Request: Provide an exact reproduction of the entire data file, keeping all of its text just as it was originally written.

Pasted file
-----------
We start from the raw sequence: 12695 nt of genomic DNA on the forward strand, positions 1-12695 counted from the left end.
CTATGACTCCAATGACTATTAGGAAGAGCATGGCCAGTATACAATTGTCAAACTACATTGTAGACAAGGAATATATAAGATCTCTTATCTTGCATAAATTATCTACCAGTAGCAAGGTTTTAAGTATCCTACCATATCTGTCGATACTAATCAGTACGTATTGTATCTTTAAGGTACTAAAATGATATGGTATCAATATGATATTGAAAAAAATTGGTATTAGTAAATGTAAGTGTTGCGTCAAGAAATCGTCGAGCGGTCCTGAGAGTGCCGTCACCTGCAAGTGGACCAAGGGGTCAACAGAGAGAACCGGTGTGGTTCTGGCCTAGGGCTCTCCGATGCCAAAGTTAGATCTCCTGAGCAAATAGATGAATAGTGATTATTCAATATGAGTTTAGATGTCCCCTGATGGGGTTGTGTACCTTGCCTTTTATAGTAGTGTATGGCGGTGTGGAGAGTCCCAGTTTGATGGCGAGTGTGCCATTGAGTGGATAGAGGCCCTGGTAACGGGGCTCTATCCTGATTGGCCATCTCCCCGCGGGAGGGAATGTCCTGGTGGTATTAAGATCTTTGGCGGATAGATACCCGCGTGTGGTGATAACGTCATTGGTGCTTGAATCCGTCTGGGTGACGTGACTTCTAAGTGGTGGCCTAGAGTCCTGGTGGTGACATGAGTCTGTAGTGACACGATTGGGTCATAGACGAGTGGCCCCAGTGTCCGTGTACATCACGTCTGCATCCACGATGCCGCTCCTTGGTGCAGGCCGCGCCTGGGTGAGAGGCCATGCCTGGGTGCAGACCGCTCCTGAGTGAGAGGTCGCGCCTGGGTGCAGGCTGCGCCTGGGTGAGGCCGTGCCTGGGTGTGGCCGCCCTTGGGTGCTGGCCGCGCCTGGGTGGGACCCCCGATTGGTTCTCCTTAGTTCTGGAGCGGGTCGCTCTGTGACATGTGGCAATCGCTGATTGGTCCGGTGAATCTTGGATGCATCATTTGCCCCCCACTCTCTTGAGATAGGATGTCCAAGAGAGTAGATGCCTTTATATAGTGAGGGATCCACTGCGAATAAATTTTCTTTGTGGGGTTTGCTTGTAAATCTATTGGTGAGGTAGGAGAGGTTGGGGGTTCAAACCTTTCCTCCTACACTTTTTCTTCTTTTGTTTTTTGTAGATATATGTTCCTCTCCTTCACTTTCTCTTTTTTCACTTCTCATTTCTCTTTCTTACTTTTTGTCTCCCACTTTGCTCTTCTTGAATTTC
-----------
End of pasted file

We start from the raw sequence: 12695 nt of genomic DNA on the forward strand, positions 1-12695 counted from the left end.
CTATGACTCCAATGACTATTAGGAAGAGCATGGCCAGTATACAATTGTCAAACTACATTGTAGACAAGGAATATATAAGATCTCTTATCTTGCATAAATTATCTACCAGTAGCAAGGTTTTAAGTATCCTACCATATCTGTCGATACTAATCAGTACGTATTGTATCTTTAAGGTACTAAAATGATATGGTATCAATATGATATTGAAAAAAATTGGTATTAGTAAATGTAAGTGTTGCGTCAAGAAATCGTCGAGCGGTCCTGAGAGTGCCGTCACCTGCAAGTGGACCAAGGGGTCAACAGAGAGAACCGGTGTGGTTCTGGCCTAGGGCTCTCCGATGCCAAAGTTAGATCTCCTGAGCAAATAGATGAATAGTGATTATTCAATATGAGTTTAGATGTCCCCTGATGGGGTTGTGTACCTTGCCTTTTATAGTAGTGTATGGCGGTGTGGAGAGTCCCAGTTTGATGGCGAGTGTGCCATTGAGTGGATAGAGGCCCTGGTAACGGGGCTCTATCCTGATTGGCCATCTCCCCGCGGGAGGGAATGTCCTGGTGGTATTAAGATCTTTGGCGGATAGATACCCGCGTGTGGTGATAACGTCATTGGTGCTTGAATCCGTCTGGGTGACGTGACTTCTAAGTGGTGGCCTAGAGTCCTGGTGGTGACATGAGTCTGTAGTGACACGATTGGGTCATAGACGAGTGGCCCCAGTGTCCGTGTACATCACGTCTGCATCCACGATGCCGCTCCTTGGTGCAGGCCGCGCCTGGGTGAGAGGCCATGCCTGGGTGCAGACCGCTCCTGAGTGAGAGGTCGCGCCTGGGTGCAGGCTGCGCCTGGGTGAGGCCGTGCCTGGGTGTGGCCGCCCTTGGGTGCTGGCCGCGCCTGGGTGGGACCCCCGATTGGTTCTCCTTAGTTCTGGAGCGGGTCGCTCTGTGACATGTGGCAATCGCTGATTGGTCCGGTGAATCTTGGATGCATCATTTGCCCCCCACTCTCTTGAGATAGGATGTCCAAGAGAGTAGATGCCTTTATATAGTGAGGGATCCACTGCGAATAAATTTTCTTTGTGGGGTTTGCTTGTAAATCTATTGGTGAGGTAGGAGAGGTTGGGGGTTCAAACCTTTCCTCCTACACTTTTTCTTCTTTTGTTTTTTGTAGATATATGTTCCTCTCCTTCACTTTCTCTTTTTTCACTTCTCATTTCTCTTTCTTACTTTTTGTCTCCCACTTTGCTCTTCTTGAATTTC